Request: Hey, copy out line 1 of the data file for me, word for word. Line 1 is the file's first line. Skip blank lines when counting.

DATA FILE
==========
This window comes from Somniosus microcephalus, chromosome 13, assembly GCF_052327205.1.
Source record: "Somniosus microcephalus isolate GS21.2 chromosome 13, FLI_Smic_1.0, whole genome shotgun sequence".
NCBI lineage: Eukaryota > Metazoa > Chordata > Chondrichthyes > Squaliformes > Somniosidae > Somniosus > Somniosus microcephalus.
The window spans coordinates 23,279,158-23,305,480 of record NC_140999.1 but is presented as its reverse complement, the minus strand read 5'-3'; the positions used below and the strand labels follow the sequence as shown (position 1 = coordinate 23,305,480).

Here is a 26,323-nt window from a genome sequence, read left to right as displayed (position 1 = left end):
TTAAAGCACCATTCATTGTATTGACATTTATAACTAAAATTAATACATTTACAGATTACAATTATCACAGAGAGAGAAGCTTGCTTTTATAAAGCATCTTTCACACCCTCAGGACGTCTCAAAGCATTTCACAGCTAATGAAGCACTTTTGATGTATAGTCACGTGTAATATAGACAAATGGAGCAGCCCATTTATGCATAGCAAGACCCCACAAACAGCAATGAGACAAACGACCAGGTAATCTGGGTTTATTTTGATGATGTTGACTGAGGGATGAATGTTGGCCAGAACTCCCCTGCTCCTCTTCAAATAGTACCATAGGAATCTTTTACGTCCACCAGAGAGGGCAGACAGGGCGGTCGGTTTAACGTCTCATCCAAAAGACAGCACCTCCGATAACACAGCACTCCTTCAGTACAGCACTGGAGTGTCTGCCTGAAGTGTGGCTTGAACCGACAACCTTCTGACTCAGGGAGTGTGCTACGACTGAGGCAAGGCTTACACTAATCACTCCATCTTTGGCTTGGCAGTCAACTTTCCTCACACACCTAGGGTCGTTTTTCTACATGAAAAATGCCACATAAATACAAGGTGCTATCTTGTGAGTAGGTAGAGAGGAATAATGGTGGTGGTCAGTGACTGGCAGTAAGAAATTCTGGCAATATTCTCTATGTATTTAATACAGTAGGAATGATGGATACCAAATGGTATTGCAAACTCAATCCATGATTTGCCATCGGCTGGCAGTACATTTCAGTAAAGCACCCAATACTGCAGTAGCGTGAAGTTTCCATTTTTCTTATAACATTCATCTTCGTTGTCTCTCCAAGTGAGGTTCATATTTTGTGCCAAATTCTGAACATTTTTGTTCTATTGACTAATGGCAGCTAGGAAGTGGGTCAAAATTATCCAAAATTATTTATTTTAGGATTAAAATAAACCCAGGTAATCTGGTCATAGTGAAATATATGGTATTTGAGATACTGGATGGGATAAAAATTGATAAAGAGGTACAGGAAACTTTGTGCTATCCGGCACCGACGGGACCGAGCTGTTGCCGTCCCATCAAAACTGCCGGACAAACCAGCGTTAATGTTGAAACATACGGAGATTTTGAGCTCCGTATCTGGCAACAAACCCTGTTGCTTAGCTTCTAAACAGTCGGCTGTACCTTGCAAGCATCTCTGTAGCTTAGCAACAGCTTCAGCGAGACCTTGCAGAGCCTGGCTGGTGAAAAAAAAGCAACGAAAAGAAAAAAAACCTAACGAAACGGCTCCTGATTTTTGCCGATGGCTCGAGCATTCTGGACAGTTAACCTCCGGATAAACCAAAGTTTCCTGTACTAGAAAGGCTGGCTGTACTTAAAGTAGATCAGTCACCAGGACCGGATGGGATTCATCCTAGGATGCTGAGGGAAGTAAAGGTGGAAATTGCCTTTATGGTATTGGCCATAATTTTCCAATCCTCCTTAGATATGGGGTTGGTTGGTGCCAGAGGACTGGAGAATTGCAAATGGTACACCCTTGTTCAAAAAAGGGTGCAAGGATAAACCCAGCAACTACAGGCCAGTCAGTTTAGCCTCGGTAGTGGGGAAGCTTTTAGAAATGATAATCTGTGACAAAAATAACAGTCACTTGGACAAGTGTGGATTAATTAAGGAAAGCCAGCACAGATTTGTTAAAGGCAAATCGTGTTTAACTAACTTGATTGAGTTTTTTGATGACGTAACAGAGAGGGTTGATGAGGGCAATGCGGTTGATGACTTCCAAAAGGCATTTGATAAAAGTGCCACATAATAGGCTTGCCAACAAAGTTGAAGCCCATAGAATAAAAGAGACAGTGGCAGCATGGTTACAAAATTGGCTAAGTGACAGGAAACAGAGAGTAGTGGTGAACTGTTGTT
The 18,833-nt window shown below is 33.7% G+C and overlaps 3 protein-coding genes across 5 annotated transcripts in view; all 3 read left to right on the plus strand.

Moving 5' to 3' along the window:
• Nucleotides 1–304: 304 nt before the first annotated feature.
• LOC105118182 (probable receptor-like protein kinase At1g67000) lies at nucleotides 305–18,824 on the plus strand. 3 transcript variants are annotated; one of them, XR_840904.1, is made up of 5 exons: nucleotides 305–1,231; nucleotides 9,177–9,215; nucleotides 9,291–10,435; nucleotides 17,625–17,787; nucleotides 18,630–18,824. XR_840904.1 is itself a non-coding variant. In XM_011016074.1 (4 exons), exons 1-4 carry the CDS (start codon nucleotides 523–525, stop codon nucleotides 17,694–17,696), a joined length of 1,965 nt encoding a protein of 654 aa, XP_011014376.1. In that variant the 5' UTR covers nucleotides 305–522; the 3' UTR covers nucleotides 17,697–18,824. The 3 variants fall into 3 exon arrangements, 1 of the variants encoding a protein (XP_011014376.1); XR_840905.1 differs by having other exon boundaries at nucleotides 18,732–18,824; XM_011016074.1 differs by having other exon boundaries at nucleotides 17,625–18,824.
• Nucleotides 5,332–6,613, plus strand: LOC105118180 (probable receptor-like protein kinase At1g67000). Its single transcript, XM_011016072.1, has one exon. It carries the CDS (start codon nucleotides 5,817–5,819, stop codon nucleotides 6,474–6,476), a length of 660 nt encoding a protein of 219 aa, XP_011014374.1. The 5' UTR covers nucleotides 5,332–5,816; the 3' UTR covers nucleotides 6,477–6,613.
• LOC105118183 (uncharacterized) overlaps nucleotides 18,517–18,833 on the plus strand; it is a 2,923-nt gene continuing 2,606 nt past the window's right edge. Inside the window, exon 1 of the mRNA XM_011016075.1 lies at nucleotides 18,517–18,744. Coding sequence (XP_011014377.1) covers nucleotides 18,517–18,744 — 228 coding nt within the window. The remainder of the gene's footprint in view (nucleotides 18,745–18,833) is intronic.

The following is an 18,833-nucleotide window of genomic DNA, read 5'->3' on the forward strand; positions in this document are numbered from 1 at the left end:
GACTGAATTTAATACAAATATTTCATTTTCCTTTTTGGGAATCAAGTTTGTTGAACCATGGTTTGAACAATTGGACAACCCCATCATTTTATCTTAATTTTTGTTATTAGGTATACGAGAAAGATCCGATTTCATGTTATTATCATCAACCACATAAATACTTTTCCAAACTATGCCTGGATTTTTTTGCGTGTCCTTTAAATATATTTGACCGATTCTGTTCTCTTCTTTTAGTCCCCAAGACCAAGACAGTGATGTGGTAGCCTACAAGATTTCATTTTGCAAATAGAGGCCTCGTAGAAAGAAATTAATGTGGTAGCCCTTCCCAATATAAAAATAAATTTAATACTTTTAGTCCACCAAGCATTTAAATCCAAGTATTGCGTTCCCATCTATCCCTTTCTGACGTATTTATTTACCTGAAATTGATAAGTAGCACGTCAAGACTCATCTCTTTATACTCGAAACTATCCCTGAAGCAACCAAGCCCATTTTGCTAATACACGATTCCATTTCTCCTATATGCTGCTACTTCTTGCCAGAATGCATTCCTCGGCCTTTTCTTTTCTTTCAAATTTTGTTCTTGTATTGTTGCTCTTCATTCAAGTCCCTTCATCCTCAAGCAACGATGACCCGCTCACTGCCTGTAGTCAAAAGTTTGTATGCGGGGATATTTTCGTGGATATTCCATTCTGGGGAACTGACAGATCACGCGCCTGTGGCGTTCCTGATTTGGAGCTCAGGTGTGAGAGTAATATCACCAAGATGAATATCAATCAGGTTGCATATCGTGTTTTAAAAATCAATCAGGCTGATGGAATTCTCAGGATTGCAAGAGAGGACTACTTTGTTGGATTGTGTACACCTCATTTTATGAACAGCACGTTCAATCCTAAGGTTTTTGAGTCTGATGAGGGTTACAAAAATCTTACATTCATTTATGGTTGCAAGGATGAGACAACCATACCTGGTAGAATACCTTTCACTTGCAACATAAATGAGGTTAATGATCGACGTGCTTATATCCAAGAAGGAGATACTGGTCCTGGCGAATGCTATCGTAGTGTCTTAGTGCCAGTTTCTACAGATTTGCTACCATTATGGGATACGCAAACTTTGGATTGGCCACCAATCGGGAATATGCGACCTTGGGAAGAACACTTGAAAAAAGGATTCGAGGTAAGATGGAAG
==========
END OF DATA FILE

This window comes from Somniosus microcephalus, chromosome 13, assembly GCF_052327205.1.